Welcome back to Austere Assembly. For more details on the series, check this article (https://www.agot.cards/2019/01/23/austere-assembly-hub-article/), and once you’ve read it come back here for the good stuff!
Greyjoy offer a small issue in that arguably the best deck they have, Drowned God, has a completely different set of cards contained in it to every other deck they build. I went back and forth as to whether to factor the archetype in to this list or not, but eventually decided that, in the first place, Drowned God isn’t representative of the faction as a whole; in the second place, these articles being aimed at newer players means I should stick to their more ‘standard’ themes; and in the third place, it would make the list super-short and the article less substantive. So to that end, instead I’m just going to bold those cards that are so ubiquitous they even go in Drowned God, and move on.
And now that I’ve showed my working, let’s look at Greyjoy’s most kraken cards:
1x [b]Valar Morghulis[/b]
1x We Take Westeros!
3x [b]Drowned God Fanatic[/b]
1x Euron Crow’s Eye (Core)
1x Hagen’s Daughter
1x [b]Maester Murenmure[/b]
1x Old Bill Bone
1x Theon Greyjoy TFoA
1x Wex Pyke
2x Great Hall
3x [b]Iron Mines[/b]
[b]2x Risen from the Sea[/b]
2x We Do Not Sow
First of all it’s worth looking at the saves package – i.e., the Iron Mines, the Risen from the Sea, the Hagen’s Daughter and the Valar Morghulis. Greyjoy have got both the most saves of any faction and the best saves of any faction. This makes running Valar M a no-brainer, as no other faction can come out ahead against Greyjoy when the plot is flipped. You may wish to run more saves than those listed, but I believe them to be the bare minimum.
One other save not listed is Victarion Greyjoy LoCR, and the reason for that is that he, like most of the big flashy Greyjoy characters, has multiple versions. You will want an Asha Greyjoy, a Balon Greyjoy, a Victarion Greyjoy, and probably multiple copies of at least one or two of them. The reason I haven’t included them in this list is that which version you want to run depends on the deck archetype you’re pushing. For a quick summation:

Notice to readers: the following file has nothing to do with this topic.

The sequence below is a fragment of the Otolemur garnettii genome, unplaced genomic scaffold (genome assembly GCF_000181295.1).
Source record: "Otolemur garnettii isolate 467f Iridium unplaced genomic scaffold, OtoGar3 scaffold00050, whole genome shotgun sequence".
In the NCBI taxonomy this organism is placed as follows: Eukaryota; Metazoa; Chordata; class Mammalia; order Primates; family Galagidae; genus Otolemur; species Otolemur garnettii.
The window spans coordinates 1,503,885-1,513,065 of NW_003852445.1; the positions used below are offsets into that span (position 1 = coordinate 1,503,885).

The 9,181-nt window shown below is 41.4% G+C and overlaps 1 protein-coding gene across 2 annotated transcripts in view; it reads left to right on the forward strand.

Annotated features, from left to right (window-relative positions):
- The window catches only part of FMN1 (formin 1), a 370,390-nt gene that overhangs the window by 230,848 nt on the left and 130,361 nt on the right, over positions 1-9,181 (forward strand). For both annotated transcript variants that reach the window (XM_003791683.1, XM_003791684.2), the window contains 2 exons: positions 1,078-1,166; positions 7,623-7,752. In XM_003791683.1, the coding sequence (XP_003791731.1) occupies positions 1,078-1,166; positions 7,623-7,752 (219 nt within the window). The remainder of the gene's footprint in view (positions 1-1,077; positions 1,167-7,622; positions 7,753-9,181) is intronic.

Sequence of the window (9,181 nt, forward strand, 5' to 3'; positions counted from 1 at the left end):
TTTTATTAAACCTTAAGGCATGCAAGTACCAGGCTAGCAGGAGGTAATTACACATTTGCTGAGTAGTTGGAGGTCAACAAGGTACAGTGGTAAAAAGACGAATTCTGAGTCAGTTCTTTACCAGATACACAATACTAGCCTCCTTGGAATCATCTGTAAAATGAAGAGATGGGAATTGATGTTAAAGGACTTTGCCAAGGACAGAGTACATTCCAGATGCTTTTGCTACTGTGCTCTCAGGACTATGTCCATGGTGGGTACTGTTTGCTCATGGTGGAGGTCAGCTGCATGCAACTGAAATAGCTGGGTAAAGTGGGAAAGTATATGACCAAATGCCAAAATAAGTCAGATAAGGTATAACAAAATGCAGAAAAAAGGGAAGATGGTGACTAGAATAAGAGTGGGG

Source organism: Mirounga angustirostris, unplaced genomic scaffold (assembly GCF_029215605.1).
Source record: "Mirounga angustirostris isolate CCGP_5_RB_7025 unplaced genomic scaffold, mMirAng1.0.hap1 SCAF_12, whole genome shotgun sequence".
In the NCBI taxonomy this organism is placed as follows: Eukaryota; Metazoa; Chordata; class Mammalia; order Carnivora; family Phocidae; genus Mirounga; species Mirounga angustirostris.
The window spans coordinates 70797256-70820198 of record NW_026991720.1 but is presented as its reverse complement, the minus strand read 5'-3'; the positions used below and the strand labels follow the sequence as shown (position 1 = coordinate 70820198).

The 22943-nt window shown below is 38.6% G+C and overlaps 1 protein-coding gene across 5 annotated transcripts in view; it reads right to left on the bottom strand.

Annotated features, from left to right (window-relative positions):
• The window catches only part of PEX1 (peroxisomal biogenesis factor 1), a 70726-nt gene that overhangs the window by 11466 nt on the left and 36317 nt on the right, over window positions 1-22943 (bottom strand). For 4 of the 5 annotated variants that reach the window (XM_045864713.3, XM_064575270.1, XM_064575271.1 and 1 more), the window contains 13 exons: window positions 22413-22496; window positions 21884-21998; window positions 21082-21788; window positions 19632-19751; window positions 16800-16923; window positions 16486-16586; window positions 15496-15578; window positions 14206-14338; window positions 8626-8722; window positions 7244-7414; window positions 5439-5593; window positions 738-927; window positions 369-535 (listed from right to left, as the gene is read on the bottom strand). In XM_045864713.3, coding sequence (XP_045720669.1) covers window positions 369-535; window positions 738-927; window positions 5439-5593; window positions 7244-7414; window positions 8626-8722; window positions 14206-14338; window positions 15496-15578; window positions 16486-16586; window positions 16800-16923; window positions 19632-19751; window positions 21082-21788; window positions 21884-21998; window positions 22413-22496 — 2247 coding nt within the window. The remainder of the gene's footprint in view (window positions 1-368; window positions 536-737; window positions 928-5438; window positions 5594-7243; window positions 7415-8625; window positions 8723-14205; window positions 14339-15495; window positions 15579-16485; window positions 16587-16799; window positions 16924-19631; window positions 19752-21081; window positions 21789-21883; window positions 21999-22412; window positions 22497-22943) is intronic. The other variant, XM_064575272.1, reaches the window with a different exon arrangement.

Unopposed: 3x Asha Greyjoy Core, 3x Balon Greyjoy Core, 1x Victarion Greyjoy LoCR
Pillage: 3x Asha Greyjoy KM, 3x Balon Greyjoy KotI, 1x Victarion Greyjoy LoCR
Aggro: 1-3x Asha Greyjoy KotI, 1-3x Balon Greyjoy CtA/Core*, 1-3x Victarion Greyjoy MoD
Warships: 1x Asha Greyjoy KM, 1-3x Balon Greyjoy KotI, 3x Victarion Greyjoy MoD
Pure GoodStuff: 1x Asha Greyjoy KM, 3x Balon Greyjoy KotI/CtA**, 1x Victarion Greyjoy MoD
*Sea of Blood runs Core Balon to help win military by 5; others may favour the extra challenges King Balon can offer you.
**Depending on whether your agenda requires a faction card kneel. If you’re running the KotI version you may also consider King of Salt and Rock, to give you access to the King trait and supplement his pillage.
It is worth stressing that these are only templates, not hard and fast rules, and your specific build may need a different version of the character, or may get more value from increasing/decreasing the amounts of those characters. Regardless though, you’re going to want to have some combination of them or another, hence my inclusion of 2x Great Halls in the template (and that will often go up to 3x when you get to building your deck). The other economy cards I have left up to the deckbuilder, as Greyjoy’s 2-cost economy cards are for relatively specialist decks so will sometimes be used and sometimes not – often you’ll at least want Sea Towers though.
Euron Crow’s Eye also has another version, Euron Crow’s Eye KotI. There will be some boats decks that want him instead of the core version I have listed in the template; however, the majority will prefer the original, possibly even if you’re running Silence. In short, core Euron’s reaction can still win games against a large swathe of decks to this day. I’m not saying to never run the other Euron (as a tricon with Intimidate and the ability to stand can do serious damage), but you have to be pretty sure it’s the right decision. That game-winning reaction is also the reason I consider We Take Westeros to be mandatory – there are so many decks it just reads “when revealed, drastically increase your chances of winning the game” against. Even if your opponent isn’t playing one of those decks, it’s got great stats and can recover your own Iron Mines, which is a very strong floor for a plot to have.